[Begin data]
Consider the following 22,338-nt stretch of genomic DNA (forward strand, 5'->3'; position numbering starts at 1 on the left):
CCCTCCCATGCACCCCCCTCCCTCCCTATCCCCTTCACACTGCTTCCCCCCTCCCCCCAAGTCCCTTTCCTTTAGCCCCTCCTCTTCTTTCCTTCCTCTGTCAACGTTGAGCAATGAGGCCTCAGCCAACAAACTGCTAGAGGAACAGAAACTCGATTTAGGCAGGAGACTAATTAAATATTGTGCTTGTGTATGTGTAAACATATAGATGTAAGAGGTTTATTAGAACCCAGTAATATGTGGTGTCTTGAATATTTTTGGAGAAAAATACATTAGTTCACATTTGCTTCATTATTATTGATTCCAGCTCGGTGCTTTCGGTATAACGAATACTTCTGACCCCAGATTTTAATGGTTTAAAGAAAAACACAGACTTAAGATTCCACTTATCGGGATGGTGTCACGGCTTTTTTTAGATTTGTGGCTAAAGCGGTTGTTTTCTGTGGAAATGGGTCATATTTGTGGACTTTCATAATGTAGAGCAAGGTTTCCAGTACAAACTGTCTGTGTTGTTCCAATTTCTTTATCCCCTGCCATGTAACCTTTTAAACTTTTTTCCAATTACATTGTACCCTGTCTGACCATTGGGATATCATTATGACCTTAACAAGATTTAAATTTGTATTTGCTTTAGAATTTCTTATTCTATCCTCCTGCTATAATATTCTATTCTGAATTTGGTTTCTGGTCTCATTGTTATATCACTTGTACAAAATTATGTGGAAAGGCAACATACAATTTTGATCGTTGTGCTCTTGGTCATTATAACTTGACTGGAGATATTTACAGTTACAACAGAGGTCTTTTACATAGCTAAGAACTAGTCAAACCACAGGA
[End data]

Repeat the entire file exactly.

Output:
Consider the following 22,338-nt stretch of genomic DNA (forward strand, 5'->3'; position numbering starts at 1 on the left):
CCCTCCCATGCACCCCCCTCCCTCCCTATCCCCTTCACACTGCTTCCCCCCTCCCCCCAAGTCCCTTTCCTTTAGCCCCTCCTCTTCTTTCCTTCCTCTGTCAACGTTGAGCAATGAGGCCTCAGCCAACAAACTGCTAGAGGAACAGAAACTCGATTTAGGCAGGAGACTAATTAAATATTGTGCTTGTGTATGTGTAAACATATAGATGTAAGAGGTTTATTAGAACCCAGTAATATGTGGTGTCTTGAATATTTTTGGAGAAAAATACATTAGTTCACATTTGCTTCATTATTATTGATTCCAGCTCGGTGCTTTCGGTATAACGAATACTTCTGACCCCAGATTTTAATGGTTTAAAGAAAAACACAGACTTAAGATTCCACTTATCGGGATGGTGTCACGGCTTTTTTTAGATTTGTGGCTAAAGCGGTTGTTTTCTGTGGAAATGGGTCATATTTGTGGACTTTCATAATGTAGAGCAAGGTTTCCAGTACAAACTGTCTGTGTTGTTCCAATTTCTTTATCCCCTGCCATGTAACCTTTTAAACTTTTTTCCAATTACATTGTACCCTGTCTGACCATTGGGATATCATTATGACCTTAACAAGATTTAAATTTGTATTTGCTTTAGAATTTCTTATTCTATCCTCCTGCTATAATATTCTATTCTGAATTTGGTTTCTGGTCTCATTGTTATATCACTTGTACAAAATTATGTGGAAAGGCAACATACAATTTTGATCGTTGTGCTCTTGGTCATTATAACTTGACTGGAGATATTTACAGTTACAACAGAGGTCTTTTACATAGCTAAGAACTAGTCAAACCACAGGA